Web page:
11
$\begingroup$

I'm stuck on generalizing an ODE formula and could use your help!

One way to think about "variation of parameters" is that it bakes the solution $z(t)=e^{At}z_0$ of $z'=Az$ (here $z(t)\in\mathbb{R}^n$, $A\in{\mathbb R}^{n\times n}$) into formulas for nonlinear problems. In particular, to solve $y'=Ay+G[y]$ for some $G:\mathbb{R}^n\rightarrow\mathbb{R}^n$, we can write $$y(t)=e^{At}y_0+\int_0^t e^{A(t-\tau)}G[y(\tau)]\,d\tau.$$ The integral compensates between the closed-form solution of the linear ODE and the solution of the ODE including $G[\cdot]$.

Suppose instead that we wish to solve $y'=F[y]+G[y]$ for two nonlinear functions $F,G:\mathbb{R}^n\rightarrow\mathbb{R}^n.$ Furthermore, let's say we know how to solve $z'=F[z]$ in closed form via some $\Phi(z,t)$ so that $z(t)=\Phi(z_0,t).$ Is there an analogous formula to variation of parameters in this case? E.g. something of the form: $$y(t)=\Phi(y_0,t)+\int_0^t\left[\textrm{something involving $G$}\right]\,d\tau$$

PS: If it helps, we can assume both $F$ and $G$ come from a Hamiltonian dynamics problem. So, $n$ is even and contains both velocity and momentum variables, $\Phi_t$ is inverted by $\Phi_{-t}$, $\Phi_t$ is area-preserving, and so on.

$\endgroup$

1 Answer 1

14
$\begingroup$

Yes, this is called the nonlinear variation of constants formula due to Alekseev: “An estimate for the perturbations of the solutions of ordinary differential equations”, in: Vestnik Moskov. Univ. Ser. I Mat. Meh. 2 (1961), pp. 28–36. I don't think that that article is available in English.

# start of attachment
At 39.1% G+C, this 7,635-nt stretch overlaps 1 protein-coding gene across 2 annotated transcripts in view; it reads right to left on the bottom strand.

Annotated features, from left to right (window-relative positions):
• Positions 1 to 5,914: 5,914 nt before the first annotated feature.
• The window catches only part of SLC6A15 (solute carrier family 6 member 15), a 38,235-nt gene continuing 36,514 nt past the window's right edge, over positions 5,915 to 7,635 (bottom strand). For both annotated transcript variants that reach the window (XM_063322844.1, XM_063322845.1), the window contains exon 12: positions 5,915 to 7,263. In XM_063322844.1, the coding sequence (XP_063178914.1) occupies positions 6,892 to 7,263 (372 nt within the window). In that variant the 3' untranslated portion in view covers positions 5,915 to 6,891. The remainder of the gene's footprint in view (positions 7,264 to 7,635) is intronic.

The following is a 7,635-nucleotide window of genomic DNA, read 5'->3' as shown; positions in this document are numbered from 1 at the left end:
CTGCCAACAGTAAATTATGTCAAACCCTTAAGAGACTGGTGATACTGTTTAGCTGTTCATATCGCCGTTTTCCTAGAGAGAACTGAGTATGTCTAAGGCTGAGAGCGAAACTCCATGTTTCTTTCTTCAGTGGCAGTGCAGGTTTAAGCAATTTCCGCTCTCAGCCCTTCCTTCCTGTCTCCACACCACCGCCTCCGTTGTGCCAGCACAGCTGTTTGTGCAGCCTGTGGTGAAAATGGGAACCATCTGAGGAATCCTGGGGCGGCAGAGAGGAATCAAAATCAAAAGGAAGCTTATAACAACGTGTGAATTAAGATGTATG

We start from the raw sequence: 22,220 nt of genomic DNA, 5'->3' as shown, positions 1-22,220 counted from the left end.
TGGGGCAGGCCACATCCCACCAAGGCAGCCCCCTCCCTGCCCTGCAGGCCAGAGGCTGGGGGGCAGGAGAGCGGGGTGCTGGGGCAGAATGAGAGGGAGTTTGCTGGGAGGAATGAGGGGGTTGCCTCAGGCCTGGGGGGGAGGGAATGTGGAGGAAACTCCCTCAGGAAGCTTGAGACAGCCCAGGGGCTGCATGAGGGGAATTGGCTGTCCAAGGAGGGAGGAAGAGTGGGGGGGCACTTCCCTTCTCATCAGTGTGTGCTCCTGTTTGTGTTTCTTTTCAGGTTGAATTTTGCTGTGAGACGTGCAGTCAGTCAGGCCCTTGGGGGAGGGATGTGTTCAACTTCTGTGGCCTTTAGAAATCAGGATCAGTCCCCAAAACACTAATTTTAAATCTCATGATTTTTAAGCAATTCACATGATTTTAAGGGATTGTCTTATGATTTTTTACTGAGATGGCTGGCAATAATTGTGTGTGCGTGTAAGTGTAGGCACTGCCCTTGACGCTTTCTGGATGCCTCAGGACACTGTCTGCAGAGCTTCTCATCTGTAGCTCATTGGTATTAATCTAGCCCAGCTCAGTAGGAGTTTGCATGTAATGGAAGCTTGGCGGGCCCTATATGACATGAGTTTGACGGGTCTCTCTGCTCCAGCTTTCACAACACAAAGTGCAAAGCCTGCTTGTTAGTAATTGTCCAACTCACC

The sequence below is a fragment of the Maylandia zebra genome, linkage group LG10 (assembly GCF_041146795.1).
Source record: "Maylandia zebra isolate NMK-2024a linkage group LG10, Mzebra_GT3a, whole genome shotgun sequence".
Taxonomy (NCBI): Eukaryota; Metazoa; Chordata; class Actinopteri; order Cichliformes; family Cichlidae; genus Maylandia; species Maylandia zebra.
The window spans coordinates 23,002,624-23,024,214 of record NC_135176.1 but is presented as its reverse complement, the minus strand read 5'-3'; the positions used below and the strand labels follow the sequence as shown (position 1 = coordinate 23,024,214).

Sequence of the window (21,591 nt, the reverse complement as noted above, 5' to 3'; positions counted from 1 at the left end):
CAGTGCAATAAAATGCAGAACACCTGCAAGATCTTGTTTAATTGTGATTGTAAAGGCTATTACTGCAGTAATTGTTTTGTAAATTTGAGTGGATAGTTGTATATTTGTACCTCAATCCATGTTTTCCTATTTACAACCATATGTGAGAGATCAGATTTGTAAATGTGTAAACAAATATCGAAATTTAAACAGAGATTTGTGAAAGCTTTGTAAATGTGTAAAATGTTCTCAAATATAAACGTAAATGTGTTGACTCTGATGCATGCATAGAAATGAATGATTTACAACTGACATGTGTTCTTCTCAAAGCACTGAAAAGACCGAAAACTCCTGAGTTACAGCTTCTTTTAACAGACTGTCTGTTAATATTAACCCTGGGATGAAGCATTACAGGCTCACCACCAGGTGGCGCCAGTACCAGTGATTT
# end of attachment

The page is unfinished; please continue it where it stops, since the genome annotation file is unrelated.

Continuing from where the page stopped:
It can also be found in the book by V. Lakshmikantham and S. Leela "Differential and integral inequalities: Theory and applications" Vol. I: Ordinary differential equations.Mathematics in Science and Engineering, Vol. 55-I. New York: Academic Press, 1969, pp. ix+390.

The formula is $$ \tilde{\Phi}(y_0,t) = \Phi(y_0,t) + \int_0^t D\Phi(\tilde{\Phi}(y_0,\tau),t-\tau) G(\tilde{\Phi}(y_0,\tau)) \;d\tau $$ where $\tilde{\Phi}$ denotes the flow of $F+G$.

See also Appendix E in my book for this, a proof, and a few more details.

$\endgroup$
3
  • $\begingroup$ Wow, that was fast! Looks like I found a gentleman who literally wrote the book on the matter! I was assuming the formula looked something like that but couldn't get it quite right. $\endgroup$
    – Justin
    Sep 15, 2014 at 18:09
  • $\begingroup$ Incidentally, to make sure I understand, $D\Phi$ here is the Jacobian of $\Phi$ with $t$ fixed, right? [That is, only differentiation in $y$?] $\endgroup$
    – Justin
    Sep 15, 2014 at 18:10
  • $\begingroup$ @Justin: indeed, or in geometric terms the tangent map of the diffeomorphism $\Phi(\cdot,t)$. $\endgroup$ Sep 15, 2014 at 21:35

Your Answer

By clicking “Post Your Answer”, you agree to our terms of service, privacy policy and cookie policy